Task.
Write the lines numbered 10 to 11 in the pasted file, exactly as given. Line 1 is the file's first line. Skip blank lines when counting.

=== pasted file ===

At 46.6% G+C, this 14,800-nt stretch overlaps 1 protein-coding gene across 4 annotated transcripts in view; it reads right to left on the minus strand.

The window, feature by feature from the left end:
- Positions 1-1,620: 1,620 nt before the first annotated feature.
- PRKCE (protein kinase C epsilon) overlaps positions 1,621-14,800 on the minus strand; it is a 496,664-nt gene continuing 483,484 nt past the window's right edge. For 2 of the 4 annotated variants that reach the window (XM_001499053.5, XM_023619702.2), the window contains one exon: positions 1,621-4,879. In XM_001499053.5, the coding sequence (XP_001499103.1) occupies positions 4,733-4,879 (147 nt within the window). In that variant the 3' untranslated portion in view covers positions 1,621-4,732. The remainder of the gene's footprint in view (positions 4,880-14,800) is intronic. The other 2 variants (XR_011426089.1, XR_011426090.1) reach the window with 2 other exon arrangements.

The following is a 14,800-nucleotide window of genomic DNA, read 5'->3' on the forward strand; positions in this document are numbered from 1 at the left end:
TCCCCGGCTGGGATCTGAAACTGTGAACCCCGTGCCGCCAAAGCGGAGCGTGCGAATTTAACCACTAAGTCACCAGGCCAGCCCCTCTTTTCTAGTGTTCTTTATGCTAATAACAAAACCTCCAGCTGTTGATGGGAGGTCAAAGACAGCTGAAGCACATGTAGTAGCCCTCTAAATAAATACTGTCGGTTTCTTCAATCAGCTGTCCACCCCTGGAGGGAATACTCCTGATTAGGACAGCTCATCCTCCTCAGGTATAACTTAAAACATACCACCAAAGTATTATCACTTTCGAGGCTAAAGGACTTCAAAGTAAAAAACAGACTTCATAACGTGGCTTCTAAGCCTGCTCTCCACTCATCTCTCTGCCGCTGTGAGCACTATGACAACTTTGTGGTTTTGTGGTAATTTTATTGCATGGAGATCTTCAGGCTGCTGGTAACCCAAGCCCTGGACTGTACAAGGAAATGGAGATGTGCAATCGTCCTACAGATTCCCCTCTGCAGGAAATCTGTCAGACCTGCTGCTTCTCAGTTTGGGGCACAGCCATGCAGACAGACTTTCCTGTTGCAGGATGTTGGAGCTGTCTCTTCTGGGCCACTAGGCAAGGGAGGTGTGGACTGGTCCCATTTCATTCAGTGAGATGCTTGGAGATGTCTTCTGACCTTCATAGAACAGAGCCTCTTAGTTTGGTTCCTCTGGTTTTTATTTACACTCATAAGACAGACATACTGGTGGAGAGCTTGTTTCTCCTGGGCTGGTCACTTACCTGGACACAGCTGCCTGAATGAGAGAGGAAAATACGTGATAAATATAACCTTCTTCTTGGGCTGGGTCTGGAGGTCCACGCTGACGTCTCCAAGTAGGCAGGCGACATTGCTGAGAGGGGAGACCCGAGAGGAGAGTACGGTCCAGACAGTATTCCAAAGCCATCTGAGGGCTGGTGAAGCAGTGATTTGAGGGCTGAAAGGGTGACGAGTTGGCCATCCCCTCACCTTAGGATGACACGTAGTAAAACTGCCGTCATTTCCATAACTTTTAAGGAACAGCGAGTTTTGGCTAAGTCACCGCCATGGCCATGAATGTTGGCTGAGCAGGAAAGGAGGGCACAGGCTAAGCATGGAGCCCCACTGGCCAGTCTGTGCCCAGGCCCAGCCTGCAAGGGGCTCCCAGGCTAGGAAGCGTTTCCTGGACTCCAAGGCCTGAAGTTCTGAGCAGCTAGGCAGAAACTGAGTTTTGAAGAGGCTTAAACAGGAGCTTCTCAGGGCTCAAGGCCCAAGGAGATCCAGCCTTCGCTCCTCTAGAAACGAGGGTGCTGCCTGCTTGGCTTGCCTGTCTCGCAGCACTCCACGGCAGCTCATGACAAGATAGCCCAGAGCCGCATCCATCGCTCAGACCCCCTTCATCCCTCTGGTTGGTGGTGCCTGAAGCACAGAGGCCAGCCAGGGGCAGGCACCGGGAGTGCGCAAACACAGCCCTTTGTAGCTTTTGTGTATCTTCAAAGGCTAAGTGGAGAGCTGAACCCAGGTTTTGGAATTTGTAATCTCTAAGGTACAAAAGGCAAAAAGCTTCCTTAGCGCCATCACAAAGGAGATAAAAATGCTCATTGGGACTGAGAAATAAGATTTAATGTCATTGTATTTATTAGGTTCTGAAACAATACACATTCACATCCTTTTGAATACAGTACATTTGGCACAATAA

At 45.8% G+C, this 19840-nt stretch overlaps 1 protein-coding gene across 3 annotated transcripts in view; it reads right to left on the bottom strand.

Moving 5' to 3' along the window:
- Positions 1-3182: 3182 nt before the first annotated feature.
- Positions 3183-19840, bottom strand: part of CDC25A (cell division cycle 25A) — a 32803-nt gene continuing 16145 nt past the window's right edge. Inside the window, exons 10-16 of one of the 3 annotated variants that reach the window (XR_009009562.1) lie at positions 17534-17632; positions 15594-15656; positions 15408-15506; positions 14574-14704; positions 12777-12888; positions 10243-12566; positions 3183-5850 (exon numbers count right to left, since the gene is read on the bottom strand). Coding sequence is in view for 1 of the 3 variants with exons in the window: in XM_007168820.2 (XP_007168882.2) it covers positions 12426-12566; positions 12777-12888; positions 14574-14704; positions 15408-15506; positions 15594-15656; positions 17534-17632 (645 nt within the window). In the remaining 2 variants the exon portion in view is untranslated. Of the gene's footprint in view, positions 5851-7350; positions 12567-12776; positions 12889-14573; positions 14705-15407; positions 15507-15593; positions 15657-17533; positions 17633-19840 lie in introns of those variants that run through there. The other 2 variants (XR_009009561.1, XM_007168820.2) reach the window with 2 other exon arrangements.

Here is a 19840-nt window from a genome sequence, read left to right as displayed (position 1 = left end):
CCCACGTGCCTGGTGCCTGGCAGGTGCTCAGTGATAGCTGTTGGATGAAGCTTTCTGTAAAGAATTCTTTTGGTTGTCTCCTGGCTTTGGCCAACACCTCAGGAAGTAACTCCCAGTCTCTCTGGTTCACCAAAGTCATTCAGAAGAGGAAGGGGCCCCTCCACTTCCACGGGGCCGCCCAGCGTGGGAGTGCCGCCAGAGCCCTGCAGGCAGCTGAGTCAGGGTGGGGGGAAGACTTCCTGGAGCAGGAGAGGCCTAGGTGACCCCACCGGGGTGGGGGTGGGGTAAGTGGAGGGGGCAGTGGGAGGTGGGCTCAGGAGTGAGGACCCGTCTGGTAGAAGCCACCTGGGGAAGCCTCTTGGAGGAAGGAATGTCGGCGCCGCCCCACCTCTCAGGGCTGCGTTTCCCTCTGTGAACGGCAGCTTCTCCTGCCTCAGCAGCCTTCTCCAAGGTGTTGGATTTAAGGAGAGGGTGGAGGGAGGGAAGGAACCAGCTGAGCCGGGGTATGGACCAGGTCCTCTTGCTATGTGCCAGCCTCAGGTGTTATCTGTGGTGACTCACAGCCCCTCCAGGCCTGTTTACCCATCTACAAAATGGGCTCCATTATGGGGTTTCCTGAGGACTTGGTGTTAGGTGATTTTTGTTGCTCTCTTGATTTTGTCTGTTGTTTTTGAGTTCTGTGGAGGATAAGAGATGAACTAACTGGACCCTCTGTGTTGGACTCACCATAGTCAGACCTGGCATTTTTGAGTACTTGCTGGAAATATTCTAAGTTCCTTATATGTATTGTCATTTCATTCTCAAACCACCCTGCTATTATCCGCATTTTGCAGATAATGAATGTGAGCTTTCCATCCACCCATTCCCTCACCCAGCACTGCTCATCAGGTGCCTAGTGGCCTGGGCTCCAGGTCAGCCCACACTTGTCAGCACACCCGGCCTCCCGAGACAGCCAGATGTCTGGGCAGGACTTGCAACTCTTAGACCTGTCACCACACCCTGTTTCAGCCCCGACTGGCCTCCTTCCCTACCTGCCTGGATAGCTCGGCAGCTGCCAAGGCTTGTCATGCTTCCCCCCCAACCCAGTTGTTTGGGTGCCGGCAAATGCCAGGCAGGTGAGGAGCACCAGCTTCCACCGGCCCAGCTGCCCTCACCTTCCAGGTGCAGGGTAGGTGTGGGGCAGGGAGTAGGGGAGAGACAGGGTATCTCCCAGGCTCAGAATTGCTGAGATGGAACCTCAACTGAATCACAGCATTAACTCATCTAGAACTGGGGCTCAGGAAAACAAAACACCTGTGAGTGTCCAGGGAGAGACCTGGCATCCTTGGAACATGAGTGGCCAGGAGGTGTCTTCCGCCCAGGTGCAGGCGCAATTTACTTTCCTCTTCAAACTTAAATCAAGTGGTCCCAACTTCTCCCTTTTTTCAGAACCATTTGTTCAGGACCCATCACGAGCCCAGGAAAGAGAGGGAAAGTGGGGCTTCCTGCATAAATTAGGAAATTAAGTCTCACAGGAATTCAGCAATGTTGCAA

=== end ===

- Positions 3183-19840, bottom strand: part of CDC25A (cell division cycle 25A) — a 32803-nt gene continuing 16145 nt past the window's right edge. Inside the window, exons 10-16 of one of the 3 annotated variants that reach the window (XR_009009562.1) lie at positions 17534-17632; positions 15594-15656; positions 15408-15506; positions 14574-14704; positions 12777-12888; positions 10243-12566; positions 3183-5850 (exon numbers count right to left, since the gene is read on the bottom strand). Coding sequence is in view for 1 of the 3 variants with exons in the window: in XM_007168820.2 (XP_007168882.2) it covers positions 12426-12566; positions 12777-12888; positions 14574-14704; positions 15408-15506; positions 15594-15656; positions 17534-17632 (645 nt within the window). In the remaining 2 variants the exon portion in view is untranslated. Of the gene's footprint in view, positions 5851-7350; positions 12567-12776; positions 12889-14573; positions 14705-15407; positions 15507-15593; positions 15657-17533; positions 17633-19840 lie in introns of those variants that run through there. The other 2 variants (XR_009009561.1, XM_007168820.2) reach the window with 2 other exon arrangements.

Here is a 19840-nt window from a genome sequence, read left to right as displayed (position 1 = left end):